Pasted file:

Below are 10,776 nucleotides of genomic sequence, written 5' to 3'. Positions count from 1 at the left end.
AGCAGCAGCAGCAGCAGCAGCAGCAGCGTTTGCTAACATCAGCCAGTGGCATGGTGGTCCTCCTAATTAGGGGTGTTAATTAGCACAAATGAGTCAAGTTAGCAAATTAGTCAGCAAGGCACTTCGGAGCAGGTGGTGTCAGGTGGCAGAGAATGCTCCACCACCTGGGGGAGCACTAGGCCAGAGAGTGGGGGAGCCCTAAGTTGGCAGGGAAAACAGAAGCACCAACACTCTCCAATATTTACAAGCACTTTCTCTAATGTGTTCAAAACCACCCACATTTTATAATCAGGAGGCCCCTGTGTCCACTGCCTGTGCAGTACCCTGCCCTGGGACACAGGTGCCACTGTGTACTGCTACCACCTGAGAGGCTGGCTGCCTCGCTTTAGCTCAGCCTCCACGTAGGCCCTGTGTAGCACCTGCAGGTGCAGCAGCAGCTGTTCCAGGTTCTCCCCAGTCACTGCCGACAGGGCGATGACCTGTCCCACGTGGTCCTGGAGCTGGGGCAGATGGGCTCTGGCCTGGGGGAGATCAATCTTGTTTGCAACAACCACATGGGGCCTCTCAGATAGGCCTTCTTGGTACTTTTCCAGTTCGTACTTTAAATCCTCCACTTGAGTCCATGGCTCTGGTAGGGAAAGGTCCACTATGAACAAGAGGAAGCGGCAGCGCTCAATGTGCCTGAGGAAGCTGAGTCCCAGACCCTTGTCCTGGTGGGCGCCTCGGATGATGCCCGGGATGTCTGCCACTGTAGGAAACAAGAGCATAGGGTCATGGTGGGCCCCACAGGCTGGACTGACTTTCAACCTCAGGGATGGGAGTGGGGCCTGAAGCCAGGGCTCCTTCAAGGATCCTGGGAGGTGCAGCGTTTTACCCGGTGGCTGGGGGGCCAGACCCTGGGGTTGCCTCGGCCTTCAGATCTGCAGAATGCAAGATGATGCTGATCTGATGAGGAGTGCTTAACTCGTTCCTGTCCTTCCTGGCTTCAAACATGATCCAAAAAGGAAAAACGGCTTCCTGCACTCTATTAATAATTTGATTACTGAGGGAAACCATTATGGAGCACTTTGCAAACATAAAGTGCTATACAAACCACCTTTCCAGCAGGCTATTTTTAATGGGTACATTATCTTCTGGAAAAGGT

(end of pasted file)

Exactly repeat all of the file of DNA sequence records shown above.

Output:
Below are 10,776 nucleotides of genomic sequence, written 5' to 3'. Positions count from 1 at the left end.
AGCAGCAGCAGCAGCAGCAGCAGCAGCGTTTGCTAACATCAGCCAGTGGCATGGTGGTCCTCCTAATTAGGGGTGTTAATTAGCACAAATGAGTCAAGTTAGCAAATTAGTCAGCAAGGCACTTCGGAGCAGGTGGTGTCAGGTGGCAGAGAATGCTCCACCACCTGGGGGAGCACTAGGCCAGAGAGTGGGGGAGCCCTAAGTTGGCAGGGAAAACAGAAGCACCAACACTCTCCAATATTTACAAGCACTTTCTCTAATGTGTTCAAAACCACCCACATTTTATAATCAGGAGGCCCCTGTGTCCACTGCCTGTGCAGTACCCTGCCCTGGGACACAGGTGCCACTGTGTACTGCTACCACCTGAGAGGCTGGCTGCCTCGCTTTAGCTCAGCCTCCACGTAGGCCCTGTGTAGCACCTGCAGGTGCAGCAGCAGCTGTTCCAGGTTCTCCCCAGTCACTGCCGACAGGGCGATGACCTGTCCCACGTGGTCCTGGAGCTGGGGCAGATGGGCTCTGGCCTGGGGGAGATCAATCTTGTTTGCAACAACCACATGGGGCCTCTCAGATAGGCCTTCTTGGTACTTTTCCAGTTCGTACTTTAAATCCTCCACTTGAGTCCATGGCTCTGGTAGGGAAAGGTCCACTATGAACAAGAGGAAGCGGCAGCGCTCAATGTGCCTGAGGAAGCTGAGTCCCAGACCCTTGTCCTGGTGGGCGCCTCGGATGATGCCCGGGATGTCTGCCACTGTAGGAAACAAGAGCATAGGGTCATGGTGGGCCCCACAGGCTGGACTGACTTTCAACCTCAGGGATGGGAGTGGGGCCTGAAGCCAGGGCTCCTTCAAGGATCCTGGGAGGTGCAGCGTTTTACCCGGTGGCTGGGGGGCCAGACCCTGGGGTTGCCTCGGCCTTCAGATCTGCAGAATGCAAGATGATGCTGATCTGATGAGGAGTGCTTAACTCGTTCCTGTCCTTCCTGGCTTCAAACATGATCCAAAAAGGAAAAACGGCTTCCTGCACTCTATTAATAATTTGATTACTGAGGGAAACCATTATGGAGCACTTTGCAAACATAAAGTGCTATACAAACCACCTTTCCAGCAGGCTATTTTTAATGGGTACATTATCTTCTGGAAAAGGT